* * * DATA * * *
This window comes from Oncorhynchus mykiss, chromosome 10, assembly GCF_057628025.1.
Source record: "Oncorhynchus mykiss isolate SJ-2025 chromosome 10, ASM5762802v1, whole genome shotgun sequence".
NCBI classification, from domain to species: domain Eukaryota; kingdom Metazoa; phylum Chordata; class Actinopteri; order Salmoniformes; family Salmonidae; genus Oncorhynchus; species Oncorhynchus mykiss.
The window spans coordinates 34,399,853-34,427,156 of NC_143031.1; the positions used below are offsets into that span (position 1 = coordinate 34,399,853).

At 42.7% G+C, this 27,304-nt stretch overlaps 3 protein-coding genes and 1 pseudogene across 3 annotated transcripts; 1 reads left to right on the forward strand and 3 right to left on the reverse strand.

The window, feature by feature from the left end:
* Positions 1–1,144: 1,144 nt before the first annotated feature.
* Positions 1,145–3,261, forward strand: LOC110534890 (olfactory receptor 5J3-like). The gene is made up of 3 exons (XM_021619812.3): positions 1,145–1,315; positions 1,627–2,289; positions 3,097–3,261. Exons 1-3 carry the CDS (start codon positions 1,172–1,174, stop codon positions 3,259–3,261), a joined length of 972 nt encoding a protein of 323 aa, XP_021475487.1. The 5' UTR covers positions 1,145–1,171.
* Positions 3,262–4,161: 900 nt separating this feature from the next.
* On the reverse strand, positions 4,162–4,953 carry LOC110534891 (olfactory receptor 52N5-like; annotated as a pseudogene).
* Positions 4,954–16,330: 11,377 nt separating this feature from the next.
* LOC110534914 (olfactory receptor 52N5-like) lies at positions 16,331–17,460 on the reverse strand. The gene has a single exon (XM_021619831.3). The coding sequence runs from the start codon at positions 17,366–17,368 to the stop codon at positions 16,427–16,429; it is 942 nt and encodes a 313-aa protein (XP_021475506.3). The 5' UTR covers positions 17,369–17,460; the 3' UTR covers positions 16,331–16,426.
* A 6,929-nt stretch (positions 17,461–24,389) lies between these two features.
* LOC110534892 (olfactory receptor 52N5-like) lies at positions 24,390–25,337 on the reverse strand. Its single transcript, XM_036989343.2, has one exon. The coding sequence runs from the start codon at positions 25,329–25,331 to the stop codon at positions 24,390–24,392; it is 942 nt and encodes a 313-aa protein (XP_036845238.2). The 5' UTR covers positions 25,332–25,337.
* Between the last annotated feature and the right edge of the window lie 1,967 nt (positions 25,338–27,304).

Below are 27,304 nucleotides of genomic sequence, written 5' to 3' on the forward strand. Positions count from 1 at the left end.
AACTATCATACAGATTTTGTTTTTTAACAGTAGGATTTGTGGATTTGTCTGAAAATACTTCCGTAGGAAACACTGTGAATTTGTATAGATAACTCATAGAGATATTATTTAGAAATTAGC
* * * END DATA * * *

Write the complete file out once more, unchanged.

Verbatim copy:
This window comes from Oncorhynchus mykiss, chromosome 10, assembly GCF_057628025.1.
Source record: "Oncorhynchus mykiss isolate SJ-2025 chromosome 10, ASM5762802v1, whole genome shotgun sequence".
NCBI classification, from domain to species: domain Eukaryota; kingdom Metazoa; phylum Chordata; class Actinopteri; order Salmoniformes; family Salmonidae; genus Oncorhynchus; species Oncorhynchus mykiss.
The window spans coordinates 34,399,853-34,427,156 of NC_143031.1; the positions used below are offsets into that span (position 1 = coordinate 34,399,853).

At 42.7% G+C, this 27,304-nt stretch overlaps 3 protein-coding genes and 1 pseudogene across 3 annotated transcripts; 1 reads left to right on the forward strand and 3 right to left on the reverse strand.

The window, feature by feature from the left end:
* Positions 1–1,144: 1,144 nt before the first annotated feature.
* Positions 1,145–3,261, forward strand: LOC110534890 (olfactory receptor 5J3-like). The gene is made up of 3 exons (XM_021619812.3): positions 1,145–1,315; positions 1,627–2,289; positions 3,097–3,261. Exons 1-3 carry the CDS (start codon positions 1,172–1,174, stop codon positions 3,259–3,261), a joined length of 972 nt encoding a protein of 323 aa, XP_021475487.1. The 5' UTR covers positions 1,145–1,171.
* Positions 3,262–4,161: 900 nt separating this feature from the next.
* On the reverse strand, positions 4,162–4,953 carry LOC110534891 (olfactory receptor 52N5-like; annotated as a pseudogene).
* Positions 4,954–16,330: 11,377 nt separating this feature from the next.
* LOC110534914 (olfactory receptor 52N5-like) lies at positions 16,331–17,460 on the reverse strand. The gene has a single exon (XM_021619831.3). The coding sequence runs from the start codon at positions 17,366–17,368 to the stop codon at positions 16,427–16,429; it is 942 nt and encodes a 313-aa protein (XP_021475506.3). The 5' UTR covers positions 17,369–17,460; the 3' UTR covers positions 16,331–16,426.
* A 6,929-nt stretch (positions 17,461–24,389) lies between these two features.
* LOC110534892 (olfactory receptor 52N5-like) lies at positions 24,390–25,337 on the reverse strand. Its single transcript, XM_036989343.2, has one exon. The coding sequence runs from the start codon at positions 25,329–25,331 to the stop codon at positions 24,390–24,392; it is 942 nt and encodes a 313-aa protein (XP_036845238.2). The 5' UTR covers positions 25,332–25,337.
* Between the last annotated feature and the right edge of the window lie 1,967 nt (positions 25,338–27,304).

Below are 27,304 nucleotides of genomic sequence, written 5' to 3' on the forward strand. Positions count from 1 at the left end.
AACTATCATACAGATTTTGTTTTTTAACAGTAGGATTTGTGGATTTGTCTGAAAATACTTCCGTAGGAAACACTGTGAATTTGTATAGATAACTCATAGAGATATTATTTAGAAATTAGC